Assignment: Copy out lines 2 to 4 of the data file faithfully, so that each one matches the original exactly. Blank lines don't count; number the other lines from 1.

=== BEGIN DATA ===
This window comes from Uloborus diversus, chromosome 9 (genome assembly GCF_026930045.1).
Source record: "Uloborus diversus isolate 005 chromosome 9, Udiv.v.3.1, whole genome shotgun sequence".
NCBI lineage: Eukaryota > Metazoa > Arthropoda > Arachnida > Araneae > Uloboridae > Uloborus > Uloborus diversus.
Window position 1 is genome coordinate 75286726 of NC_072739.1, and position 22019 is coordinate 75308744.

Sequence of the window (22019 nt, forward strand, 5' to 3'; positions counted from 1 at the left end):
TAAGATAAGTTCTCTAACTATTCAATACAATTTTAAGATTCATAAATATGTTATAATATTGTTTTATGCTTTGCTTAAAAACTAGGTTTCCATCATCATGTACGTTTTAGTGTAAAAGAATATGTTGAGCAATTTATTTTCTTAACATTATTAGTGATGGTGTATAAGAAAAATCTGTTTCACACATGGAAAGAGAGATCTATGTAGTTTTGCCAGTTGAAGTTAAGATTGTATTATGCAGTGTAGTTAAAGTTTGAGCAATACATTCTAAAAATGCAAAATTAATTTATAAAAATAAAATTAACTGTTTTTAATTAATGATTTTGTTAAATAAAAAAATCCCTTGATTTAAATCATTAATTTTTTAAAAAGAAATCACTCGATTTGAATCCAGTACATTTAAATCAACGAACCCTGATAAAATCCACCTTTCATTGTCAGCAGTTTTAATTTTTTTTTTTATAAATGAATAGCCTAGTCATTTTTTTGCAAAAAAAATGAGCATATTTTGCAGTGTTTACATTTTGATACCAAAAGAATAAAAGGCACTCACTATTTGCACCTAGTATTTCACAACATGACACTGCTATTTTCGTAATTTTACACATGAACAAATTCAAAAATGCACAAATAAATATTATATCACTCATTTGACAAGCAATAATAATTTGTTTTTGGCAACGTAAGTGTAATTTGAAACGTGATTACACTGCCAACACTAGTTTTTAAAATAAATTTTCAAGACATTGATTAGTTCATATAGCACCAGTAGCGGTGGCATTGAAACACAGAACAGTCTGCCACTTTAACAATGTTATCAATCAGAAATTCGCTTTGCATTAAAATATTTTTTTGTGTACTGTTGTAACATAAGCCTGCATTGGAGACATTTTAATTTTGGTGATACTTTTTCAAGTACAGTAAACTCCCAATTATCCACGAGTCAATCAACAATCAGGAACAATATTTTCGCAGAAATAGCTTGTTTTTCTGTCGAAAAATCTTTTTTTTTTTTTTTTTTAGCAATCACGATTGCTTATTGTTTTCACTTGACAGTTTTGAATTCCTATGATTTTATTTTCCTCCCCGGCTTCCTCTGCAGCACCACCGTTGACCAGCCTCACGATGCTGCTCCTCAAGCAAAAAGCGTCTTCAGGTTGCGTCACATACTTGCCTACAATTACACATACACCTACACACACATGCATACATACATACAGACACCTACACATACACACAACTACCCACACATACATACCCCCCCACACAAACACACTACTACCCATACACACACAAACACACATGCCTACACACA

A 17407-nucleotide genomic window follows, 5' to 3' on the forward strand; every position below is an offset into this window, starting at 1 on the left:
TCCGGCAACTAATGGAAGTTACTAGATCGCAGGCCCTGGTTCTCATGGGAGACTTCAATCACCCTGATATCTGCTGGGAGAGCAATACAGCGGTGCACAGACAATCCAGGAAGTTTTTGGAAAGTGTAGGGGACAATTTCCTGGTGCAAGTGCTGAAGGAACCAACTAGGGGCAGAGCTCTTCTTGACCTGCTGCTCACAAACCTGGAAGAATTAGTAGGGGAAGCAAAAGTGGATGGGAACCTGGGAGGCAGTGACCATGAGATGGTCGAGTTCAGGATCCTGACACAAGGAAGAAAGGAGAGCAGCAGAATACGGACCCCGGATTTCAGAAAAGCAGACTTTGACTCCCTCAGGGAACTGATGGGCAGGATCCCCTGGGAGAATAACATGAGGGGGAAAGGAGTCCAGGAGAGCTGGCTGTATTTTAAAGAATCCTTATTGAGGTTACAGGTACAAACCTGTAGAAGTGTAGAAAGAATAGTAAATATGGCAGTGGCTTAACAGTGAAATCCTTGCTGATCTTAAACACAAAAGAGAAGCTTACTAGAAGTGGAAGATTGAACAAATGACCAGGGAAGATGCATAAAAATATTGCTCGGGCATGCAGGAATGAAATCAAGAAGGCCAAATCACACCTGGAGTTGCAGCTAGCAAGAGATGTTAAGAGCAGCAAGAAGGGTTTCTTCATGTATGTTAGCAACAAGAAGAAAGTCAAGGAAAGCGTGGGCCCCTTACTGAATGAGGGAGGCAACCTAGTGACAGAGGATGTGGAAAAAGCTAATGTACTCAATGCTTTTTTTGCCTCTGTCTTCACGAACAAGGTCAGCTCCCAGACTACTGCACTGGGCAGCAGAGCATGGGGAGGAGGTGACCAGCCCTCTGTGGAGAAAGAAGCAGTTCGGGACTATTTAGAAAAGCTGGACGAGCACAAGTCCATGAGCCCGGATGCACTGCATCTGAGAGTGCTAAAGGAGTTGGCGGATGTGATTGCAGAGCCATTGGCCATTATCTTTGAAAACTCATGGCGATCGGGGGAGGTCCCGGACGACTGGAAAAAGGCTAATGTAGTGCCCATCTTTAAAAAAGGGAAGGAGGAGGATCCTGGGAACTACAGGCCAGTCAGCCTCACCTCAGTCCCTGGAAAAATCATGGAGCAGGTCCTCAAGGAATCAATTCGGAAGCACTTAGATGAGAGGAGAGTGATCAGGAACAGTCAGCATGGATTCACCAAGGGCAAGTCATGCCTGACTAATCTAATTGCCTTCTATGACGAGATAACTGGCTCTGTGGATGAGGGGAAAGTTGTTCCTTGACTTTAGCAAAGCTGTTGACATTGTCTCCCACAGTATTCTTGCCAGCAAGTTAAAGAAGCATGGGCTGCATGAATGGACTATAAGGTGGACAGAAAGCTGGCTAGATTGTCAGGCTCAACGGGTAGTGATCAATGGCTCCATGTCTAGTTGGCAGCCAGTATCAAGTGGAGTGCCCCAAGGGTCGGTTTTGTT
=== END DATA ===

Source record: "Uloborus diversus isolate 005 chromosome 9, Udiv.v.3.1, whole genome shotgun sequence".
NCBI lineage: Eukaryota > Metazoa > Arthropoda > Arachnida > Araneae > Uloboridae > Uloborus > Uloborus diversus.
Window position 1 is genome coordinate 75286726 of NC_072739.1, and position 22019 is coordinate 75308744.